Release Date September 13, 2019
Genre Sports
Platforms XBO/PS4
Developer EA Vancouver
Price $59.99 US
ESRB Rating Everyone 10+
Players 1-12 Players


*A copy of this game was provided to FYIG by EA for review purposes* 

EA has come a long way with their NHL series since the first game of this generation, NHL 15. That game was a bare-bones experience that, quite frankly, almost killed the franchise. Slowly, EA has brought back all the features the people come to expect (minus GM Connected) and made the gameplay experience as close to real hockey as I could ever expect. The same can be said of NHL 20. While not the monumental upgrade I was kind of expecting after the addition of World of CHEL last year, the tweaks made to the on-ice product are the best they’ve ever been.

The NHL on NBC package is the first thing you’ll probably notice is gone when you boot up a game of NHL 20. I thought this would take away from the presentation a bit, but I think Doc and Eddie were getting a bit old and stale and it was time for something new. James Cybulski and Ray Ferraro are great in the booth and provide a lot of witty banter between themselves and don’t give you a lot of awkward pauses. The emotion is there which I feel was very lacking from Doc and Eddie, although I will say James goes overboard at times and there are a lot of repeated lines in certain situations.

NHL 20 Presentation
An example of the new on-screen presentation.

The commentators aren’t the only things that have changed. The entire presentation has changed with colourful graphics that pulse with Power Plays and big pop-ups when a goal is scored. It’s actually pretty eye-catching to look at. I expected it to be a little too over the top, but it fits really well. In addition to that, there are some tremendous new Play of the Period and Play of the Game replays that capture a big moment at a cool new angle in slow motion. I’ve rewatched more of my plays than I care to admit. It’s something the presentation has needed for a long time.

There is one big negative of the new presentation package. The new score overlay is positioned on the bottom of the screen instead of the traditional top left corner. While this is helpful to stay out of the way of the action, it’s very difficult to see any of the information on the fly. I had a really hard time with Power Play time left because of where this bar is positioned. A simple patch that could map it to the top of the screen instead might help although it might be too big up there. It’s a shame because I do like the look of it. It’s a classic case of not needing to fix something that wasn’t broken. It isn’t like that in every mode, but it is for most of them.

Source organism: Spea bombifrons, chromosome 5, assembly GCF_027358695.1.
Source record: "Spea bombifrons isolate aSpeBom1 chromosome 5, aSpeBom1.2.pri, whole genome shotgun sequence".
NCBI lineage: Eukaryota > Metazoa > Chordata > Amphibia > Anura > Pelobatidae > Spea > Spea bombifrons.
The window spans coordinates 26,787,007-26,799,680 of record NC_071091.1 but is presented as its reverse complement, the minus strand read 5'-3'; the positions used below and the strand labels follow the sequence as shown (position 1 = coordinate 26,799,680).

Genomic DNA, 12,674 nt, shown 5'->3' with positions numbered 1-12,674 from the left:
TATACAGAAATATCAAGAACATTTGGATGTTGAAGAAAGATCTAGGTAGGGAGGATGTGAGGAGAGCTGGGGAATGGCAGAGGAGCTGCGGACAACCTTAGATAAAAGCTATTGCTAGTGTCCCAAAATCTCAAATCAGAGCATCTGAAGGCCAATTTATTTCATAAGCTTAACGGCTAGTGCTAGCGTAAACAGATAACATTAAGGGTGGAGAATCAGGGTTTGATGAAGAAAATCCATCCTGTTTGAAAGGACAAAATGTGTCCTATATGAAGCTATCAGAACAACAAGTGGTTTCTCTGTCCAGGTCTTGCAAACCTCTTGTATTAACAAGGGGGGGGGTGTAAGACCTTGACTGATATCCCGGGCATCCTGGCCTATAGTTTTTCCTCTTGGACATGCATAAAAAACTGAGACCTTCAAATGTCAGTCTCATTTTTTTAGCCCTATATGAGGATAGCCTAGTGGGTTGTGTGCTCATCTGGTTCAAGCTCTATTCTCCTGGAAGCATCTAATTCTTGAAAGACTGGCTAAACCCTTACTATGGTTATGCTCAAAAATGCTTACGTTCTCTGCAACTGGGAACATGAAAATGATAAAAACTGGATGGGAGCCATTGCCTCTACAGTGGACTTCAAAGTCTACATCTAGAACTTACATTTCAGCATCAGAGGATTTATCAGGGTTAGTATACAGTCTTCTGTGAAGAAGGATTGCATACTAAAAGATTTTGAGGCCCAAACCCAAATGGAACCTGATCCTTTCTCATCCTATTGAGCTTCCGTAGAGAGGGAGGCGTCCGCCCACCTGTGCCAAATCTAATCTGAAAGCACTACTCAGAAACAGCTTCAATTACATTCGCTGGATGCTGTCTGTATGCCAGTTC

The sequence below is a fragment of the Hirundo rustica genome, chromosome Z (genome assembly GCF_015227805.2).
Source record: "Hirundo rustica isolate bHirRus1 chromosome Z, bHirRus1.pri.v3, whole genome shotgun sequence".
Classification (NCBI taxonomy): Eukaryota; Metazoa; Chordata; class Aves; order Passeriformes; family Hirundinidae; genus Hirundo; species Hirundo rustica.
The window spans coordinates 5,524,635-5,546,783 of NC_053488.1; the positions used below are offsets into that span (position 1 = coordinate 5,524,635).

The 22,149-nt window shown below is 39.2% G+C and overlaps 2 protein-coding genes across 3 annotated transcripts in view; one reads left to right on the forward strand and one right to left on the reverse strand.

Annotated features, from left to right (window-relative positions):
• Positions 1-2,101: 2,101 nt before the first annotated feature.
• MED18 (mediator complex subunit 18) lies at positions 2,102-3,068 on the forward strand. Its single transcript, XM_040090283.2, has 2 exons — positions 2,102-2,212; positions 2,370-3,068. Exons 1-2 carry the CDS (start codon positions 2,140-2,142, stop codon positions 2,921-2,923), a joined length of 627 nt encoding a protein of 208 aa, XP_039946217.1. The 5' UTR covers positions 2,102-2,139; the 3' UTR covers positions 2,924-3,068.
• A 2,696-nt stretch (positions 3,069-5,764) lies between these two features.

So the game looks pretty good from a presentation standpoint, but how does it play? The answer is that it’s the best gameplay the series has ever seen. The skating itself looks very lifelike with players being able to pick up a puck in full stride. This seems like such a simple thing, but it’s a monumental improvement. It’s something that makes the difference in getting a breakaway, scooping the puck up behind the net and driving it up the ice, and closing a gap.

NHL 20
An example of the score overlay on the bottom of the screen.

Shooting has also been upgraded this year in a big way. Last year, players would complete a shot animation even when the puck would get to them and they’d always shoot from the forehand when receiving a pass. Now players shoot whatever way they receive the pass, sometimes they even take a knee to get a better shot. There are even signature shots this year with things like Alex Ovechkin’s one-timer from a knee and Auston Matthews’ toe drag wrist shot. It’s cool to finally see some difference between players and hopefully, there’s more of this to come.